Every so often an author makes a stab at, "what makes humans special from all other animals". Michio Kaku does his best through defining humans through their ability to simulate the future both in space and time. He uses this definition for human consciousness and specialness and goes about explaining all phenomena arising from the brain. There's almost no topic he doesn't touch, hypnosis, outer-body-experience, abnormal psychology, BMI (brain machine interface), and so on.

For each topic, he giv
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Rohan
Feb 11, 2014 rated it really liked it
The thing I like about Michio Kaku is that unlike other scientists and quantum physicists, he doesn't wander off into his own wonderland while describing some of the most complex concepts. This book is no different. Although, initially going by the title of the book, I thought that a neurologist or a biologist would be better suited author for book on Human Mind, I am glad that didn't put me off and refrain me from starting this book.

Human Consciousness, Freewill, mental illnesses, Aliens, Robo
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Mohamedridha Alaskari محمد رضا العسكري
Consciousness and the universe were two unsolved matters during the human long life. Michio put all this knowledge together here - the way he puts it is the simplest, easiest and most joyful way, he is brilliant in putting scientific matters this way, I mean the way he used to be. Unlike the others; you don’t have to be fully knowledgeable about sciences to read his books, actually he teaches you how to be a scientist. Thousands of books already discussed those two matters but none of them but i ...more
Jennifer
Who am “I”? Is reality really real? What are dreams? Will someone who's paralyzed be able to move objects with their mind one day ? Will robots be smarter than humans? Will robots one day take over the world? Interviewing top scientists in their fields, Michio Kaku explores these questions and many more in The Future of the Mind.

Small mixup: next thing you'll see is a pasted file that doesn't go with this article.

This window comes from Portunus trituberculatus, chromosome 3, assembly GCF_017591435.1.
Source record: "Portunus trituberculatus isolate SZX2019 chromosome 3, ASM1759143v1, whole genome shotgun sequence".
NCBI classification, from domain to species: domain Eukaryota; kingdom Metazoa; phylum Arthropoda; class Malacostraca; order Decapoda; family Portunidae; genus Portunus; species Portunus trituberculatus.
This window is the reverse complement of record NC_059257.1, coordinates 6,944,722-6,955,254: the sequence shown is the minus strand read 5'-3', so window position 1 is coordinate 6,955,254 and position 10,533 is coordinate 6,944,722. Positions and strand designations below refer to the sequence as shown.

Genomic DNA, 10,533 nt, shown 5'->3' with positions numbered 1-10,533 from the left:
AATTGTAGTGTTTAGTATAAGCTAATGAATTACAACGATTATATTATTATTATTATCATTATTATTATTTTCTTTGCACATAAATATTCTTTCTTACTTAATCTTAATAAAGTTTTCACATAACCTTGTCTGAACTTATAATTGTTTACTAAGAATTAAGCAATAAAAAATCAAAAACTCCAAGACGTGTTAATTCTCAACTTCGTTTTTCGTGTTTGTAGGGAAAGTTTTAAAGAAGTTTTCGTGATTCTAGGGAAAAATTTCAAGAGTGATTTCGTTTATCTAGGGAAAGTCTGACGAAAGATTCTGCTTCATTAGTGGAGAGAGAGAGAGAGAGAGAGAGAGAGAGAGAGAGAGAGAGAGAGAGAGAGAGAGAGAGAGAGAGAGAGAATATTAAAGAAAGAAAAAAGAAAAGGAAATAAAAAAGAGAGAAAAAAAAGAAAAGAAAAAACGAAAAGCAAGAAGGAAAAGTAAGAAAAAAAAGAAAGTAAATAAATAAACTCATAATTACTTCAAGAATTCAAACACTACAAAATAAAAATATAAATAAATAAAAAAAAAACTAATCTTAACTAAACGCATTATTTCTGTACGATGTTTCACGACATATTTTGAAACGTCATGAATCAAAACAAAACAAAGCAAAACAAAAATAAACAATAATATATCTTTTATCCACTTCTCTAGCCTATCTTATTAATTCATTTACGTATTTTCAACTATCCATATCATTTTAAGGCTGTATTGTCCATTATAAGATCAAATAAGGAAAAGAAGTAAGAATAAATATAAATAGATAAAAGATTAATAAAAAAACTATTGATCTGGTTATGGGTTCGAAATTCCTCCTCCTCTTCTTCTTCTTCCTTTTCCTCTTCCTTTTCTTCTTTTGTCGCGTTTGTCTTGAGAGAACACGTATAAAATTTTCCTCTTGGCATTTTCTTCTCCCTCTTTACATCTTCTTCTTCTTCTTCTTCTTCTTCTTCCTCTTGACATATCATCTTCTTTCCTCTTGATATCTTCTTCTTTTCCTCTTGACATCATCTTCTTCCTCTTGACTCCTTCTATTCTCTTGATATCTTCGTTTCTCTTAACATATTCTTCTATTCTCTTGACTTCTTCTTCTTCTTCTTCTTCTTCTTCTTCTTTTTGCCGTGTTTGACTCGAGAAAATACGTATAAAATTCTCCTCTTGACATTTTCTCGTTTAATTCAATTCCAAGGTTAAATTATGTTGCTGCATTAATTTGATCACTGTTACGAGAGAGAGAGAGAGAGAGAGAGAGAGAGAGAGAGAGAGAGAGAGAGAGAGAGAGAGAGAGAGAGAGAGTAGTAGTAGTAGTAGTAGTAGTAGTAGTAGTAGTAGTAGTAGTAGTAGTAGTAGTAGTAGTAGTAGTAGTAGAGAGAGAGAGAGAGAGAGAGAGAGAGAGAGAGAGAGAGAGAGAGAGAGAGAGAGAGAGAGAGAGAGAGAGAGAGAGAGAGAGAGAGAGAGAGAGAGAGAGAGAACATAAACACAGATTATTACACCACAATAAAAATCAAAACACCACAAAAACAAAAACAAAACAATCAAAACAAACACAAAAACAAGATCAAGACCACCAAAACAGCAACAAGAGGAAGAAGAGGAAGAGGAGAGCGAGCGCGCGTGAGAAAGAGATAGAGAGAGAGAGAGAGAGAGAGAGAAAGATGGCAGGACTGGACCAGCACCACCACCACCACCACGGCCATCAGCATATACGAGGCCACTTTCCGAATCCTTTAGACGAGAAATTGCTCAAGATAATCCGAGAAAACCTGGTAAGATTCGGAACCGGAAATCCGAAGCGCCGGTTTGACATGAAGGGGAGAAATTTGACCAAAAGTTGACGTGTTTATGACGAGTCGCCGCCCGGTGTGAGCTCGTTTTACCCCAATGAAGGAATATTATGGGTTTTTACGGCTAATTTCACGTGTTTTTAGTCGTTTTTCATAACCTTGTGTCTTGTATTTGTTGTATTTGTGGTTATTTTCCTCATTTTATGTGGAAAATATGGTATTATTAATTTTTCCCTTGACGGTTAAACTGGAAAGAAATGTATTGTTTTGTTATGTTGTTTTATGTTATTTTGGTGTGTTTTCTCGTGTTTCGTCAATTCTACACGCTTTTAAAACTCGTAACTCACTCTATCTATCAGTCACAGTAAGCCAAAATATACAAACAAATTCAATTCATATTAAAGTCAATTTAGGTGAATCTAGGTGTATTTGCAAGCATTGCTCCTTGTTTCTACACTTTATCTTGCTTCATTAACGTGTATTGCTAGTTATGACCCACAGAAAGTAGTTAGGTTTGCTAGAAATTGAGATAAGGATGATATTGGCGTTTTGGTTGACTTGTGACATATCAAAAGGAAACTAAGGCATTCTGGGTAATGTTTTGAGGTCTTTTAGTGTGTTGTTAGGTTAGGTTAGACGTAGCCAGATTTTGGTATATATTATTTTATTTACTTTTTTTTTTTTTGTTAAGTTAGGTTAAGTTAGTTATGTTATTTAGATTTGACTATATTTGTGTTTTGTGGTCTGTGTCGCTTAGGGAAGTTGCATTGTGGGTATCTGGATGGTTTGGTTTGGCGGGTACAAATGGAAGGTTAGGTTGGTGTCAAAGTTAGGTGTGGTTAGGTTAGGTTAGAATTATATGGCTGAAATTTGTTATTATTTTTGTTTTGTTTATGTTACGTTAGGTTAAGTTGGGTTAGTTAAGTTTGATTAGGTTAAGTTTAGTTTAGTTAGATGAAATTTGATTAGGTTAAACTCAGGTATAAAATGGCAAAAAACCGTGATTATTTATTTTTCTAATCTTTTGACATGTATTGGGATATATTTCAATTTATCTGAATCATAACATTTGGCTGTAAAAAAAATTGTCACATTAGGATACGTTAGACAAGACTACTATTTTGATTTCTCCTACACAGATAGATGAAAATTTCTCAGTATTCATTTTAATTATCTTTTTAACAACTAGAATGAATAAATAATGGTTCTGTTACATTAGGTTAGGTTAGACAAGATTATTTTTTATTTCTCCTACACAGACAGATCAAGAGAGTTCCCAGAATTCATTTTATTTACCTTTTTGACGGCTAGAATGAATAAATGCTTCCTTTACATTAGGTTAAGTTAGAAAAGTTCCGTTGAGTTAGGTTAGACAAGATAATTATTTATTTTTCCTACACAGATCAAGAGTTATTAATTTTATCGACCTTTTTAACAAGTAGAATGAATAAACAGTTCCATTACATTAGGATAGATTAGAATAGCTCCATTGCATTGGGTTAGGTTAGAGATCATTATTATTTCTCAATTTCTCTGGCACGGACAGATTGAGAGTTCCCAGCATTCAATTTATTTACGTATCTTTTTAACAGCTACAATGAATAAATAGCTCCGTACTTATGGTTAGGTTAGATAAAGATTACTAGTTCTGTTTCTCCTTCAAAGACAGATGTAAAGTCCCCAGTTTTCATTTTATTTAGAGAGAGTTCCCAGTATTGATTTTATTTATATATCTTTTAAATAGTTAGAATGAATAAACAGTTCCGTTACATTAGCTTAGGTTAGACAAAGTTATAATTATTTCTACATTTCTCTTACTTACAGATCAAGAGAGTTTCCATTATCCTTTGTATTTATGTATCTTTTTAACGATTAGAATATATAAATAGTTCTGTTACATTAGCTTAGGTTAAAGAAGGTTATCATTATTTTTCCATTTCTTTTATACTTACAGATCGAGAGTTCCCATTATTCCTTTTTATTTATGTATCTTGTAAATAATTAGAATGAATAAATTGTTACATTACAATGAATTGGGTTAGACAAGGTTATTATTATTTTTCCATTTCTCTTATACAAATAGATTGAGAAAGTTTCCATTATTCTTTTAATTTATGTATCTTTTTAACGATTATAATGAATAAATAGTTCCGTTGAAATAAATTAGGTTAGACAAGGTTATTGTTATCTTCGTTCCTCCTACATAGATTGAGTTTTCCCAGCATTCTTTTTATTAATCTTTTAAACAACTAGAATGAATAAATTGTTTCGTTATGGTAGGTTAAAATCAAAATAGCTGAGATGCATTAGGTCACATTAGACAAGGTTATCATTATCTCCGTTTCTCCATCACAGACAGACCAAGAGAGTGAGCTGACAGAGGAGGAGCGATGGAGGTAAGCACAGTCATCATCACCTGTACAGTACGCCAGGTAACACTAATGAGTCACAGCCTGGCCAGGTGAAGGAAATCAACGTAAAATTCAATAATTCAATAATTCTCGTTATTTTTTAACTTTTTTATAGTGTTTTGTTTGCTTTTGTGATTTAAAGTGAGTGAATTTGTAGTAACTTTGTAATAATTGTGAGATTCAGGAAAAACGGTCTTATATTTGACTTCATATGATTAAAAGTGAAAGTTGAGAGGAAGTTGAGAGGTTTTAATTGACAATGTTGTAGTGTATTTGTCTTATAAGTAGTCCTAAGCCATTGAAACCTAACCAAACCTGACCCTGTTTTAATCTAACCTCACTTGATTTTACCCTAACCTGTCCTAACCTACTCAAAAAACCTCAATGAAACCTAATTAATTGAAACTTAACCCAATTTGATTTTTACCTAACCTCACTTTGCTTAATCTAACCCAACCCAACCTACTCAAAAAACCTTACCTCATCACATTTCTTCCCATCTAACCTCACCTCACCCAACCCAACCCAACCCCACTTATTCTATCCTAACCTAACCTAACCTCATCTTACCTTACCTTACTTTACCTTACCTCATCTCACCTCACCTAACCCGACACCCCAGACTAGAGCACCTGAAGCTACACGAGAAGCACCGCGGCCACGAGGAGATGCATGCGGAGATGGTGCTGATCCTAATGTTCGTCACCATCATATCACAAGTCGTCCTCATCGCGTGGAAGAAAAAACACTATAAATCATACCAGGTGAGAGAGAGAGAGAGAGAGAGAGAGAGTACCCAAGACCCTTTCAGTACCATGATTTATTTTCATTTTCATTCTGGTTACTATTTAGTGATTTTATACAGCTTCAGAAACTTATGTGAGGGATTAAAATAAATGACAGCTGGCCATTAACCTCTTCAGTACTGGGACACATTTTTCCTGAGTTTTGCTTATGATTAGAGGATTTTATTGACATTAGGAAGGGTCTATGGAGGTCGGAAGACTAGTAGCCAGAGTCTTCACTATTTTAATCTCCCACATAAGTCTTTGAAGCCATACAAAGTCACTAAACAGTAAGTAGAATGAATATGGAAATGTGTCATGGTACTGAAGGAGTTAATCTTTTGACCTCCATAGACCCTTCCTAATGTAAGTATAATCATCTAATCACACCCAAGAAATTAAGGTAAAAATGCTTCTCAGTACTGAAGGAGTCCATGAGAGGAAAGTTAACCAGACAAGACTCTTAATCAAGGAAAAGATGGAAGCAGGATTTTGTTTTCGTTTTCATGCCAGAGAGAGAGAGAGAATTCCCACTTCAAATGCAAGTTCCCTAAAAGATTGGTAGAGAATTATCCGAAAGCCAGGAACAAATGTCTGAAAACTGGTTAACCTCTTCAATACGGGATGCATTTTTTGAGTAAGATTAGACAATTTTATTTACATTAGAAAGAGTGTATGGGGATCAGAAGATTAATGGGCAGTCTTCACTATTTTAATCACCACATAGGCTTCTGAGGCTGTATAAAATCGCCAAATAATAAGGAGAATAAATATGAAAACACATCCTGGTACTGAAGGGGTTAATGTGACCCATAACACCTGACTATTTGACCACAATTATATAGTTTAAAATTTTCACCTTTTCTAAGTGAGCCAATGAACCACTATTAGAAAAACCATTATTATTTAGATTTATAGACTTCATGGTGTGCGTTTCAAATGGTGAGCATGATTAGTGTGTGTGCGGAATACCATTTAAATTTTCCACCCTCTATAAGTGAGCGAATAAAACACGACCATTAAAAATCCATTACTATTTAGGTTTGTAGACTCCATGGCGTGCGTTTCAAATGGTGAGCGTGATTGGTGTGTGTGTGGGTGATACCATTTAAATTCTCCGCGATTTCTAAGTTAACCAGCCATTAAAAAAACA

Kaku’s ability to explain complex concepts, in easy to understand terms and examples, makes this an easy and enjoyable read. His passion for the topic comes through in
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Elias Jabbour
Aug 09, 2015 rated it it was amazing
Definitely my favorite science book.
Despite his divergence from the fields of Biology and Neuroscience , Michio Kaku's fervent curiosity manipulates his pen as he unravels the hidden realms lying on top of our shoulders.
This book truly helps you understand, enhance and empower your mind,
Max
Mar 31, 2016 rated it really liked it
Shelves: science
Kaku puts together an accessible informative discussion of consciousness, the operation of the brain, and the future of technology applied to both. He covers a host of trendy subjects from a physicist’s point of view in his usual conversant upbeat style. My notes on topics of interest follow.

“If our brains were simple enough to be understood, we wouldn’t be smart enough to understand them.” Anonymous

What is consciousness? Kaku proposes the corporate model. Consciousness is the CEO, the place wh
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Nat
Jun 27, 2018 rated it really liked it
“The world of the future will be the world of the mind.”

If you have any interest in the human brain whatsoever (which you should!), then you need to read this book.

Kaku describes many a weird brain phenomenon, mental illness, visions of future human intelligence, artificial intelligence, and uses many popular Hollywood movie analogies, which all in all make for captivating reading.

Kaku, being a physicist, also entwines quantum physics within this book about the human mind, especially within th
...more
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(Arabic: ميشيو كاكو
Russian: Митио Каку
Chinese: 加來道雄
Japanese: ミチオ・カク)


Dr. Michio Kaku is an American theoretical physicist at the City College of New York , best-selling author, a futurist, and a communicator and popularizer of science. He has written several books about physics and related topics of science.

He has written two New York Times Best Sellers, Physics of the Impossible (2008) and Physic
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“The brain weighs only three pounds, yet it is the most complex object in the solar system.” 52 likes
“For those who believe, no explanation is necessary; for those who do not believe, no explanation will suffice.” 46 likes